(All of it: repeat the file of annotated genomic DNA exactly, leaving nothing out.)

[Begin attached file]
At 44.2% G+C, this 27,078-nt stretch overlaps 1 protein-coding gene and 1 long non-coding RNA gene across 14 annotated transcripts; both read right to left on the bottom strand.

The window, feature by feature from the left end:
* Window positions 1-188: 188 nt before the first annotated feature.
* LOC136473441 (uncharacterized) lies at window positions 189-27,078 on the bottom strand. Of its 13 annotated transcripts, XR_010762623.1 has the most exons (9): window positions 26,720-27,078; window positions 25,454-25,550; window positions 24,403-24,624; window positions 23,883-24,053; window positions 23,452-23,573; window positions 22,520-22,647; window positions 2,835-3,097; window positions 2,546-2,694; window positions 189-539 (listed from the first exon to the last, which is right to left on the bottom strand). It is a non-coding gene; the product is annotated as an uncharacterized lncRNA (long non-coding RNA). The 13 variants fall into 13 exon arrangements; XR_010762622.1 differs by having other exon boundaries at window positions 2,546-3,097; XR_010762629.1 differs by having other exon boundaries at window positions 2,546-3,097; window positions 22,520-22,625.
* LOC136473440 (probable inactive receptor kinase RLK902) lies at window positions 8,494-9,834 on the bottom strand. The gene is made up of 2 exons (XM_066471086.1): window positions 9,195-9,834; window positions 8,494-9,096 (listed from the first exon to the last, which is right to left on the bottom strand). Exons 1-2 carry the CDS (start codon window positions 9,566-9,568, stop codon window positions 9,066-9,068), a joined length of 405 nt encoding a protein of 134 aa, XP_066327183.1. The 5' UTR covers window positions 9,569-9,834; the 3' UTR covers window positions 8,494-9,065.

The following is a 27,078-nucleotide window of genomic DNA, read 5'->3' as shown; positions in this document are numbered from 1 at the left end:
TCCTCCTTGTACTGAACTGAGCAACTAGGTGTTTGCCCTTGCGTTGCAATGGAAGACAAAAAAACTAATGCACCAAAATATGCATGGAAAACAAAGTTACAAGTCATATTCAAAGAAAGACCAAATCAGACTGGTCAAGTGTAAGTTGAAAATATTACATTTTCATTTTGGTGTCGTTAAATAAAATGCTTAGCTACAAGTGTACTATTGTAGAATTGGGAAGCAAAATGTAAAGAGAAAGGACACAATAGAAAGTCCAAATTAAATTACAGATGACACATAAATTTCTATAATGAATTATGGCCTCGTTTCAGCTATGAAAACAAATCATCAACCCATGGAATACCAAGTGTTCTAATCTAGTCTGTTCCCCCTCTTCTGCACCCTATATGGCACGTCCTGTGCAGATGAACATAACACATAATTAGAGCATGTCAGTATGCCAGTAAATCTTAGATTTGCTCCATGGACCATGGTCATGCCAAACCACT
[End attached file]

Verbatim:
At 44.2% G+C, this 27,078-nt stretch overlaps 1 protein-coding gene and 1 long non-coding RNA gene across 14 annotated transcripts; both read right to left on the bottom strand.

The window, feature by feature from the left end:
* Window positions 1-188: 188 nt before the first annotated feature.
* LOC136473441 (uncharacterized) lies at window positions 189-27,078 on the bottom strand. Of its 13 annotated transcripts, XR_010762623.1 has the most exons (9): window positions 26,720-27,078; window positions 25,454-25,550; window positions 24,403-24,624; window positions 23,883-24,053; window positions 23,452-23,573; window positions 22,520-22,647; window positions 2,835-3,097; window positions 2,546-2,694; window positions 189-539 (listed from the first exon to the last, which is right to left on the bottom strand). It is a non-coding gene; the product is annotated as an uncharacterized lncRNA (long non-coding RNA). The 13 variants fall into 13 exon arrangements; XR_010762622.1 differs by having other exon boundaries at window positions 2,546-3,097; XR_010762629.1 differs by having other exon boundaries at window positions 2,546-3,097; window positions 22,520-22,625.
* LOC136473440 (probable inactive receptor kinase RLK902) lies at window positions 8,494-9,834 on the bottom strand. The gene is made up of 2 exons (XM_066471086.1): window positions 9,195-9,834; window positions 8,494-9,096 (listed from the first exon to the last, which is right to left on the bottom strand). Exons 1-2 carry the CDS (start codon window positions 9,566-9,568, stop codon window positions 9,066-9,068), a joined length of 405 nt encoding a protein of 134 aa, XP_066327183.1. The 5' UTR covers window positions 9,569-9,834; the 3' UTR covers window positions 8,494-9,065.

The following is a 27,078-nucleotide window of genomic DNA, read 5'->3' as shown; positions in this document are numbered from 1 at the left end:
TCCTCCTTGTACTGAACTGAGCAACTAGGTGTTTGCCCTTGCGTTGCAATGGAAGACAAAAAAACTAATGCACCAAAATATGCATGGAAAACAAAGTTACAAGTCATATTCAAAGAAAGACCAAATCAGACTGGTCAAGTGTAAGTTGAAAATATTACATTTTCATTTTGGTGTCGTTAAATAAAATGCTTAGCTACAAGTGTACTATTGTAGAATTGGGAAGCAAAATGTAAAGAGAAAGGACACAATAGAAAGTCCAAATTAAATTACAGATGACACATAAATTTCTATAATGAATTATGGCCTCGTTTCAGCTATGAAAACAAATCATCAACCCATGGAATACCAAGTGTTCTAATCTAGTCTGTTCCCCCTCTTCTGCACCCTATATGGCACGTCCTGTGCAGATGAACATAACACATAATTAGAGCATGTCAGTATGCCAGTAAATCTTAGATTTGCTCCATGGACCATGGTCATGCCAAACCACT